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14.4.24

Simon Godwin's modern-dress 'Macbeth' comes to Washington

Indira Varma and Ralph Fiennes in Macbeth, Shakespeare Theatre Company.
Photo: Marc Brenner

The demand for the Shakespeare Theatre Company's new production of Macbeth has reportedly been off the charts. Simon Godwin, artistic director of STC since 2019, directed this staging in Liverpool, Edinburgh, and London, and it makes its final stop here. In each city, the venue has not been a traditional theater, but a larger building like a warehouse, adapted to the purpose. In Washington, theater-goers must make their way to the former campus of Black Entertainment Television headquarters in the Brentwood neighborhood of Northeast. The cast, starring Ralph Fiennes and Indira Varma, has remained the same in each location.

To reach the stage, viewers pass through a room made to look like a modern war zone, with the wreck of a bombed-out car and the glow of fires. Even before the show begins, actos costumed like soldiers patrol the space. The action unfolds not in medieval Scotland, but in a 21st-century location torn apart by warfare. Through the sometimes overwhelming sound system, which surrounds the audience, the sonic boom of jet fighters and explosions punctuates the evening (sound design by Christopher Shutt). Macbeth and the other thanes and soldiers wore military fatigues and tactical vests and helmets while in the field. In the court scenes, they wore elegant gowns, suits, and dress military uniforms with a faintly fascist edge, at times reminiscent of the updated Richard III starring Ian McKellen from over twenty years ago.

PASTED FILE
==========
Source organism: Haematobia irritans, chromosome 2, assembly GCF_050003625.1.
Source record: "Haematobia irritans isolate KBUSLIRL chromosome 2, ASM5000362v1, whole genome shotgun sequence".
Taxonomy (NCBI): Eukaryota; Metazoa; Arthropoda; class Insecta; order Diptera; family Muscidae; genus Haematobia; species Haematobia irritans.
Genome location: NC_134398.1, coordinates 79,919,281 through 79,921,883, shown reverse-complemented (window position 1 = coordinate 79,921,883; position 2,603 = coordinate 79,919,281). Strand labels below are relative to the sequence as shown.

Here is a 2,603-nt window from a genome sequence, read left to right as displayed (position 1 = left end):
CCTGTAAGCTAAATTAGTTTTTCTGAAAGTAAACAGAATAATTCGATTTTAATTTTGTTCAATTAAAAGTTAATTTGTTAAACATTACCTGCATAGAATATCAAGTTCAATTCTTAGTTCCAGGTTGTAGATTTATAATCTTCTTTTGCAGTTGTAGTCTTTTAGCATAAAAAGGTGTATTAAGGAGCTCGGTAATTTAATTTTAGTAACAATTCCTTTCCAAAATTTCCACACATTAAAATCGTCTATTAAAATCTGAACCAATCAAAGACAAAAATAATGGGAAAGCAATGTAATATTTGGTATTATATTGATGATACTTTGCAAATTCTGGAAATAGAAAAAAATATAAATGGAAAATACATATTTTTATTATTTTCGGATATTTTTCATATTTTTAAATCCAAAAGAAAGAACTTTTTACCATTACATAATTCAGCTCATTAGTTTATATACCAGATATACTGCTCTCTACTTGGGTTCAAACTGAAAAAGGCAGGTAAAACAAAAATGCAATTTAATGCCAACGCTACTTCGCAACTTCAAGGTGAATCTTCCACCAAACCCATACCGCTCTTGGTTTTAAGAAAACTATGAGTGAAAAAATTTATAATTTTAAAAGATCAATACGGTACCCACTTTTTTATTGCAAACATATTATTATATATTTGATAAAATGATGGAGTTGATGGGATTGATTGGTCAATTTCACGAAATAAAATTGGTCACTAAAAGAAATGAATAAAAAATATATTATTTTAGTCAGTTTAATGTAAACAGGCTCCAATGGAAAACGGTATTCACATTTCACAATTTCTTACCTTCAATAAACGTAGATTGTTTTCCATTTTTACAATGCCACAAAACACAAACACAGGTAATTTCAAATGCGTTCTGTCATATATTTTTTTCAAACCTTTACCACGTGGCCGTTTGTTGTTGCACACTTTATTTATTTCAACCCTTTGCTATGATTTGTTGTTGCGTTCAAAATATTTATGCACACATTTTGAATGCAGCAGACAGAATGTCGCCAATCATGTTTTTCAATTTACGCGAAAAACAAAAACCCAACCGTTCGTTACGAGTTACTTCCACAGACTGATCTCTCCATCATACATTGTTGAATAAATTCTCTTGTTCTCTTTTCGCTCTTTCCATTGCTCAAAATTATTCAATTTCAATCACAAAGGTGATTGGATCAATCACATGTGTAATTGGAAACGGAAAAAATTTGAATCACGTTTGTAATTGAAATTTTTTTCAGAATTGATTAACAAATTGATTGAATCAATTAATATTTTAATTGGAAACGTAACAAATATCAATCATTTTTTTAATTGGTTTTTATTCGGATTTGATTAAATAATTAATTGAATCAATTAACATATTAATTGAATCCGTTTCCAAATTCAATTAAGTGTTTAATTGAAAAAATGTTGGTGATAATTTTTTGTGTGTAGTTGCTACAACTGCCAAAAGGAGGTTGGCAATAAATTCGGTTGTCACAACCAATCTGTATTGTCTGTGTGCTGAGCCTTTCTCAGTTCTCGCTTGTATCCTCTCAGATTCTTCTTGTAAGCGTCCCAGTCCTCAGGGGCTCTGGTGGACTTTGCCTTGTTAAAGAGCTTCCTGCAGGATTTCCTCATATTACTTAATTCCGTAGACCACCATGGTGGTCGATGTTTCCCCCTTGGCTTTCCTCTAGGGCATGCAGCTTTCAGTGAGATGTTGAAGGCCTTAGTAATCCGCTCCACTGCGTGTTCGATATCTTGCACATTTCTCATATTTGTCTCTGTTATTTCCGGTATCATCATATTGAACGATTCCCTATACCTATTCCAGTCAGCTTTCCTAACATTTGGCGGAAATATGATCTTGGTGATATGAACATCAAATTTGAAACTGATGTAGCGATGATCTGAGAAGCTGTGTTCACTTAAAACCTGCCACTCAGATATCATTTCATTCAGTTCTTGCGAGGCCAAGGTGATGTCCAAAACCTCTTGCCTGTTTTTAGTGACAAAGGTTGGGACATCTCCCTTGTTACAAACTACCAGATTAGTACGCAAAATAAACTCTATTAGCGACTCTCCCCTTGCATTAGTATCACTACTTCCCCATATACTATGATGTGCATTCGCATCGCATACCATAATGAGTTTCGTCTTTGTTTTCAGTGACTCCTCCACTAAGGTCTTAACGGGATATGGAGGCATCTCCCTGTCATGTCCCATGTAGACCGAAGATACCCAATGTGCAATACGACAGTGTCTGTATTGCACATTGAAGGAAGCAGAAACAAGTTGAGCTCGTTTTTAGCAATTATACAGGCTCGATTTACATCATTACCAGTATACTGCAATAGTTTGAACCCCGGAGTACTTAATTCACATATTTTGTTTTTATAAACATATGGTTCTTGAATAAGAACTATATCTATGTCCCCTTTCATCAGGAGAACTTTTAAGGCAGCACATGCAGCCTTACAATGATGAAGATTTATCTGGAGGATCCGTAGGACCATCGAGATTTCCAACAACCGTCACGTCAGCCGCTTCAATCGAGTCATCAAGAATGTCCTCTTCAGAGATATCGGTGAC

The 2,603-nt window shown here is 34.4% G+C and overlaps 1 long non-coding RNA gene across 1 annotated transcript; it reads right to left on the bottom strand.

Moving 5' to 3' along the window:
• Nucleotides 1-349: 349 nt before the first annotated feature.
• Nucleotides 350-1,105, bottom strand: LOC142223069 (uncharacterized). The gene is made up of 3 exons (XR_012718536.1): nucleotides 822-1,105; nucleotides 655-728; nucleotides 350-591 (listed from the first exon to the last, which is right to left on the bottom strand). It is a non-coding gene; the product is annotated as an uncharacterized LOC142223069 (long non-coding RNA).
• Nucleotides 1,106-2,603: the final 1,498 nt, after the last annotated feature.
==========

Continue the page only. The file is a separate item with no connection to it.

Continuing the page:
The technical bells and whistles are impressive, but other than the battle scenes at the opening and close, the Scottish play is really about private ambitions: it hardly matters where or when the war is happening. The adaptation by Emily Burns streamlines some parts of the play without removing most of the best parts. The three witches (Lucy Mangan, Danielle Fiamanya, and Lola Shalam) appear out of one of several loud explosions, looking like victims of an urban bombing mission who have narrowly escaped death and bear the psychic trauma of it. Bright lights often assist their covert entrances and exits, as Godwin's staging walks a fine line between the witches being supernatural powers or just shell-shocked ghosts.

Photo: Marc Brenner

Ralph Fiennes plays the title role older and a little more seasoned and wise. His Macbeth has been worn down by age, as well as by the demanding nature of his wife, played with vehement force by Indira Varma. Younger than her husband, Lady Macbeth drives him where his ambition might not have taken him. She spurs him beyond the life af a sort of dutiful also-ran in the service of Duncan to grasp at the throne after hearing the strange prophecies of the women harmed by his own military exploits.